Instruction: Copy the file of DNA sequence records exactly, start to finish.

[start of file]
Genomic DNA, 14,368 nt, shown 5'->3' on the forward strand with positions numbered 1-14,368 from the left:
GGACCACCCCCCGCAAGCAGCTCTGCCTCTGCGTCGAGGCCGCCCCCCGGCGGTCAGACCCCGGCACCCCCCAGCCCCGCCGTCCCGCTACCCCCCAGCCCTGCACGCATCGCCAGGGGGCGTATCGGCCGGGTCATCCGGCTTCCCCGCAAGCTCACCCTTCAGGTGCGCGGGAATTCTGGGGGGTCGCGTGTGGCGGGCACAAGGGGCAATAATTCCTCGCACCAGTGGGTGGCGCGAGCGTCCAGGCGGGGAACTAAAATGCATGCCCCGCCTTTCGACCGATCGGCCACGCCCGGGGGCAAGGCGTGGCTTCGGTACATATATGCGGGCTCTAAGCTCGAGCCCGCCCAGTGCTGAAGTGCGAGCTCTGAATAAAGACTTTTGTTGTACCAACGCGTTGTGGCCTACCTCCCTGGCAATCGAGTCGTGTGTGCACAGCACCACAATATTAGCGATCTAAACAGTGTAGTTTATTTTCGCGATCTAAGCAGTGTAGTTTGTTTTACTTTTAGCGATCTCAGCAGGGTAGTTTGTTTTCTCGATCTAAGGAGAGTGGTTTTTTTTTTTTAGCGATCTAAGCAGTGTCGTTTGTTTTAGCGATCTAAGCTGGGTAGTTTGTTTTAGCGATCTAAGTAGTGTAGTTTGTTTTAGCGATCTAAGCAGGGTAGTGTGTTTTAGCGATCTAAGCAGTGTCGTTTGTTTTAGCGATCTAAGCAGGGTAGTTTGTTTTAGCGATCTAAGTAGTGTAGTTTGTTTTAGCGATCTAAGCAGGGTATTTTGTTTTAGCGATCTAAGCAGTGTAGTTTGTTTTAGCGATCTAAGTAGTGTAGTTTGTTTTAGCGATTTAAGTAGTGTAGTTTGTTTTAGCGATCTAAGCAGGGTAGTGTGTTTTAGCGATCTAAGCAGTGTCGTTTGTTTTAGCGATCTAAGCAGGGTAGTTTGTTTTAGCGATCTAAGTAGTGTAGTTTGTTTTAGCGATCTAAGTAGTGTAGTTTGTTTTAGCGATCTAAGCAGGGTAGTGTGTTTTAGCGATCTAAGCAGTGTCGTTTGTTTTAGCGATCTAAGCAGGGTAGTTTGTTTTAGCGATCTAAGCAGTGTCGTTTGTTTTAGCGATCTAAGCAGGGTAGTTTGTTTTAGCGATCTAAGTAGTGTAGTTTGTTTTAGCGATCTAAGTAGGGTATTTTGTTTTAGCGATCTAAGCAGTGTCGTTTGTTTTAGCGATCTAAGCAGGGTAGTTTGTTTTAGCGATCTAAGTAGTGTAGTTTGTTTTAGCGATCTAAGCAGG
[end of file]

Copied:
Genomic DNA, 14,368 nt, shown 5'->3' on the forward strand with positions numbered 1-14,368 from the left:
GGACCACCCCCCGCAAGCAGCTCTGCCTCTGCGTCGAGGCCGCCCCCCGGCGGTCAGACCCCGGCACCCCCCAGCCCCGCCGTCCCGCTACCCCCCAGCCCTGCACGCATCGCCAGGGGGCGTATCGGCCGGGTCATCCGGCTTCCCCGCAAGCTCACCCTTCAGGTGCGCGGGAATTCTGGGGGGTCGCGTGTGGCGGGCACAAGGGGCAATAATTCCTCGCACCAGTGGGTGGCGCGAGCGTCCAGGCGGGGAACTAAAATGCATGCCCCGCCTTTCGACCGATCGGCCACGCCCGGGGGCAAGGCGTGGCTTCGGTACATATATGCGGGCTCTAAGCTCGAGCCCGCCCAGTGCTGAAGTGCGAGCTCTGAATAAAGACTTTTGTTGTACCAACGCGTTGTGGCCTACCTCCCTGGCAATCGAGTCGTGTGTGCACAGCACCACAATATTAGCGATCTAAACAGTGTAGTTTATTTTCGCGATCTAAGCAGTGTAGTTTGTTTTACTTTTAGCGATCTCAGCAGGGTAGTTTGTTTTCTCGATCTAAGGAGAGTGGTTTTTTTTTTTTAGCGATCTAAGCAGTGTCGTTTGTTTTAGCGATCTAAGCTGGGTAGTTTGTTTTAGCGATCTAAGTAGTGTAGTTTGTTTTAGCGATCTAAGCAGGGTAGTGTGTTTTAGCGATCTAAGCAGTGTCGTTTGTTTTAGCGATCTAAGCAGGGTAGTTTGTTTTAGCGATCTAAGTAGTGTAGTTTGTTTTAGCGATCTAAGCAGGGTATTTTGTTTTAGCGATCTAAGCAGTGTAGTTTGTTTTAGCGATCTAAGTAGTGTAGTTTGTTTTAGCGATTTAAGTAGTGTAGTTTGTTTTAGCGATCTAAGCAGGGTAGTGTGTTTTAGCGATCTAAGCAGTGTCGTTTGTTTTAGCGATCTAAGCAGGGTAGTTTGTTTTAGCGATCTAAGTAGTGTAGTTTGTTTTAGCGATCTAAGTAGTGTAGTTTGTTTTAGCGATCTAAGCAGGGTAGTGTGTTTTAGCGATCTAAGCAGTGTCGTTTGTTTTAGCGATCTAAGCAGGGTAGTTTGTTTTAGCGATCTAAGCAGTGTCGTTTGTTTTAGCGATCTAAGCAGGGTAGTTTGTTTTAGCGATCTAAGTAGTGTAGTTTGTTTTAGCGATCTAAGTAGGGTATTTTGTTTTAGCGATCTAAGCAGTGTCGTTTGTTTTAGCGATCTAAGCAGGGTAGTTTGTTTTAGCGATCTAAGTAGTGTAGTTTGTTTTAGCGATCTAAGCAGG